I’ve saved for the end the sole real problem with this album: its production. I’m happy to recommend the album just as it is, but my rating would be even higher were the production not so thin and midrangey – this fine music deserved depth and power. I mentioned earlier that the guitars and drums really drive the songs, and unfortunately it’s with those instruments that the production really fails to do its job. The power chords grate and the drums go tunk-tunk-tunk where they should hammer; and the arpeggiated plucked chords on steel-string that underlie the final track, Where Next?, are annoying rather than pleasing. I’ll be blunt: though I expect to listen to this CD a lot in the months to come, I know for a fact that I’d play it a lot more if it had anything like the kind of production such an otherwise musically excellent CD ought to have.
But there you have it: despite that one flaw, this is a fine album, pleasing in its song-writing and execution, a nice example of – what? – alternative atmospheric metal from a band that, at least in Poland, may well have invented the genre.
Conclusion: 8 out of 10
Project Creation - Floating World
Tracklist: The Floating World (7:13), Living Under A Blue Sky (4:21), The Desert Planet (2:21), The Civilization (7:24), Mechanical Dragonflies(5:55), Arriving (5:28), Warming Up The Machines (4:53), Artificial Satellite (7:11), Intervening (2:27), Creating Atmosphere (3:26), First Species (4:26), The Shining Planet (4:25), Cheops (5:08), Returning Home (7:00)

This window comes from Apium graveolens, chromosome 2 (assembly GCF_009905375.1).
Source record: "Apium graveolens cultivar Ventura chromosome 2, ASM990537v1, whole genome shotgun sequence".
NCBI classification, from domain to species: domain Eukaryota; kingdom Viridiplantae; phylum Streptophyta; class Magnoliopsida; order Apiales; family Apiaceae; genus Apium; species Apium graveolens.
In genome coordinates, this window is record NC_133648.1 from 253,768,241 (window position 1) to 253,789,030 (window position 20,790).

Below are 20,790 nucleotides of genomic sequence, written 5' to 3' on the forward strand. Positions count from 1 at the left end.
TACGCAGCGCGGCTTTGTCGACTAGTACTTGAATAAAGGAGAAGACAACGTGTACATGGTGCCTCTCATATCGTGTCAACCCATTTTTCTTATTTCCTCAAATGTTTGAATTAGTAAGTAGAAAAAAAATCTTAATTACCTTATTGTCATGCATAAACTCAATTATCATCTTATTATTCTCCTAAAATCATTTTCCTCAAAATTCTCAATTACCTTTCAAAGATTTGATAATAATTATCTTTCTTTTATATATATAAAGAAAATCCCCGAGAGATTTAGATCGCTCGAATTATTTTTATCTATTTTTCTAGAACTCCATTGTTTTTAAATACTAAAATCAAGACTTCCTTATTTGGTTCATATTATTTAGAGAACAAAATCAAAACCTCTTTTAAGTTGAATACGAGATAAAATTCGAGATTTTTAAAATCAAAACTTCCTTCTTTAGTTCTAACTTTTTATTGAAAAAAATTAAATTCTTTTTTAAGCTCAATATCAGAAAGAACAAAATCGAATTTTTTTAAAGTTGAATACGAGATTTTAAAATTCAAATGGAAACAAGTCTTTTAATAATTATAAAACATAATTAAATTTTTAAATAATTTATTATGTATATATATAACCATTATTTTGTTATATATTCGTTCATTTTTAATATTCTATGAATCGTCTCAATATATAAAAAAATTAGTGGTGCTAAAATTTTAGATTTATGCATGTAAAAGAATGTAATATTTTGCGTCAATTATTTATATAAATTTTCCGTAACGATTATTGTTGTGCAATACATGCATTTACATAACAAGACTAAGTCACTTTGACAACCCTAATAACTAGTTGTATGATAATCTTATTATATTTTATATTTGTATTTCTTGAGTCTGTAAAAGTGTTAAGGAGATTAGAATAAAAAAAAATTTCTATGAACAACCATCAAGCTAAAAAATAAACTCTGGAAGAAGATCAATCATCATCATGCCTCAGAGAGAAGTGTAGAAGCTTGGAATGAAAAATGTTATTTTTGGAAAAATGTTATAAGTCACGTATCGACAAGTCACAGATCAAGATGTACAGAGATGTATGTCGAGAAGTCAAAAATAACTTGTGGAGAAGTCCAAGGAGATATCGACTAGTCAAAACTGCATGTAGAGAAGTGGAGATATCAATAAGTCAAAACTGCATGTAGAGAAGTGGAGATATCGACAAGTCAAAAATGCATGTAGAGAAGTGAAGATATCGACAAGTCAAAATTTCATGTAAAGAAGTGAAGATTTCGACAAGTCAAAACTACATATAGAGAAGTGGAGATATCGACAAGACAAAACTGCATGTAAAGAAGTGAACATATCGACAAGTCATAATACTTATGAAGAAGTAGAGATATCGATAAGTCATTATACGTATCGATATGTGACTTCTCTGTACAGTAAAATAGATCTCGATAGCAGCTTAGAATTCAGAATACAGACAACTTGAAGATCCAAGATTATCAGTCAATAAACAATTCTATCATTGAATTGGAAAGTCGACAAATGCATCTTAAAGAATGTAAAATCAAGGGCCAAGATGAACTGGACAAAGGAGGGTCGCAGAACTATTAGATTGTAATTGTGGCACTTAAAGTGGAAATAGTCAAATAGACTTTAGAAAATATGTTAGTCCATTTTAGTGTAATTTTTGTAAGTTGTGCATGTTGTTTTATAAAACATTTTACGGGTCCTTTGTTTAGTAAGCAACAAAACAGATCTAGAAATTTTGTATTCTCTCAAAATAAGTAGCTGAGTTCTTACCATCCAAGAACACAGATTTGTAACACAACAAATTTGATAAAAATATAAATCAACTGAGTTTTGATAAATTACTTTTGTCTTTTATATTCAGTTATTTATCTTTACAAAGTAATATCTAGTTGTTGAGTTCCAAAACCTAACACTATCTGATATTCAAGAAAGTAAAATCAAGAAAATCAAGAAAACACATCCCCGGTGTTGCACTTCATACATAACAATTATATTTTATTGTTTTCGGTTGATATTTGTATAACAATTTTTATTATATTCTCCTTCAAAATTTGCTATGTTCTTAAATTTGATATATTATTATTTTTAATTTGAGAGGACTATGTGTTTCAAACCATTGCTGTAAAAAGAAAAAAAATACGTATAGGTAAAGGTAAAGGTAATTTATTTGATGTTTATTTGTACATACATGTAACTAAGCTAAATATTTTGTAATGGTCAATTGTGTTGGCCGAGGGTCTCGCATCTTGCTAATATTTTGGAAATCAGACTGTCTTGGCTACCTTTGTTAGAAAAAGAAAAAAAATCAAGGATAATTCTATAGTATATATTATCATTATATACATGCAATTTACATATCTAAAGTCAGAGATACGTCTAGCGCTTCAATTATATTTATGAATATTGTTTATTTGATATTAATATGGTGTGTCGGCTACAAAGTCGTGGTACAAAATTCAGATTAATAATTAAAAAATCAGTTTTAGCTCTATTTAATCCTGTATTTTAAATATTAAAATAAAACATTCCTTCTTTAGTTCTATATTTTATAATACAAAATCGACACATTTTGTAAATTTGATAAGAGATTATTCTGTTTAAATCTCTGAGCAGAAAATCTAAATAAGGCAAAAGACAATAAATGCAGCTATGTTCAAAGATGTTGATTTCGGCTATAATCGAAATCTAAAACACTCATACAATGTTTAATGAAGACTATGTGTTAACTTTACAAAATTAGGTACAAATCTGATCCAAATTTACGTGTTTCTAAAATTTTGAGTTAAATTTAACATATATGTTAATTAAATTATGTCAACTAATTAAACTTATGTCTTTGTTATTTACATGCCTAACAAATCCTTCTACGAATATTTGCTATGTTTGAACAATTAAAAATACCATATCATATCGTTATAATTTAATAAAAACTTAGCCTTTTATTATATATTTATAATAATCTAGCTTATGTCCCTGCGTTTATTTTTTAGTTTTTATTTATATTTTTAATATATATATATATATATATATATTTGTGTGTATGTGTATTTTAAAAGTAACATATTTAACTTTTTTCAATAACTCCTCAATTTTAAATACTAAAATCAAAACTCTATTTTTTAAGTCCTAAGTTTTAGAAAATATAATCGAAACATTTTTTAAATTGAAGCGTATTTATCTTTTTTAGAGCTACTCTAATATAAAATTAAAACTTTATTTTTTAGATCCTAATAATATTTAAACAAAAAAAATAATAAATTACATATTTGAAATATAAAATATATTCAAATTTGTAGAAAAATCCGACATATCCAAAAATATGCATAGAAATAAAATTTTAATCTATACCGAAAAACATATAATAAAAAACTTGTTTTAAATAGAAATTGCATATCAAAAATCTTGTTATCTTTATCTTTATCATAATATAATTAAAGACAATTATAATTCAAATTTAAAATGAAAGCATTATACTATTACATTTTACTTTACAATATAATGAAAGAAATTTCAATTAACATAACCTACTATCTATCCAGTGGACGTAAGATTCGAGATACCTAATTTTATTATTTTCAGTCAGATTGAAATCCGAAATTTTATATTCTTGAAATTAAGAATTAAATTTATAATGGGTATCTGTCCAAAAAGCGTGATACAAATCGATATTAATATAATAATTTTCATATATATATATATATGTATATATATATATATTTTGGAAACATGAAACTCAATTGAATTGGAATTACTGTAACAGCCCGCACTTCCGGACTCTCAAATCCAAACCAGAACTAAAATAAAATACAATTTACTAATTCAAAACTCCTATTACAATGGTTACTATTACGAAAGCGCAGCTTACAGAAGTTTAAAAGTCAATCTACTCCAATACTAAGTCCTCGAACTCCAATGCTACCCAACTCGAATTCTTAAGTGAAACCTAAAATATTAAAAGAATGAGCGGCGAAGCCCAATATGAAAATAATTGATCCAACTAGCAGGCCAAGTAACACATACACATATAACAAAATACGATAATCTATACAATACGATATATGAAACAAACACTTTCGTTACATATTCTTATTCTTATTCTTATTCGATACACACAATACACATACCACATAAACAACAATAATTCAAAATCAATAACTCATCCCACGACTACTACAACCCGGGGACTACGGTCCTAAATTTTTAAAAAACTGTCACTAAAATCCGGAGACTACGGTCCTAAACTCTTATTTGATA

Hear ye, hear ye! Project Creation is the new band of Hugo Flores (Sonic Pulsar). After releasing two fine solo efforts (Playing The Universe, Out Of Place) he definitely hits the mark with his latest effort, namely Floating World.
Floating World is a rock/metal opera based on a sci-fi theme which is about the inhabitants of a dying world who take off on a planet-like space ship (well, a floating world really). Being the first part of a trilogy Floating World is mainly settled in prog metal territory but also borrows elements from progressive rock, folk rock, space rock and hosts two vocalists (one female and one male) and seven instrumentalists to aid Flores on this journey, including a flutist, a cellist and a sax player. The latter three really add an extra dimension and depth to the music which is already quite layered and well constructed.
Unfortunately, one cannot escape the feeling of a Dutch band’s influences all over. Yes, after listening to this record I’m sure many will think of Ayreon as the main reference. They may be quite right, but Flores takes this inspiration, fuses it with some Magellan or Carptree influences and takes it way beyond one can imagine. So even though there isn’t anything extraordinary new, I wouldn’t call this one a clone. Another good thing -at least for me- is that the music is much more direct and not as over-produced as Ayreon which doesn’t necessarily mean it’s less progressive.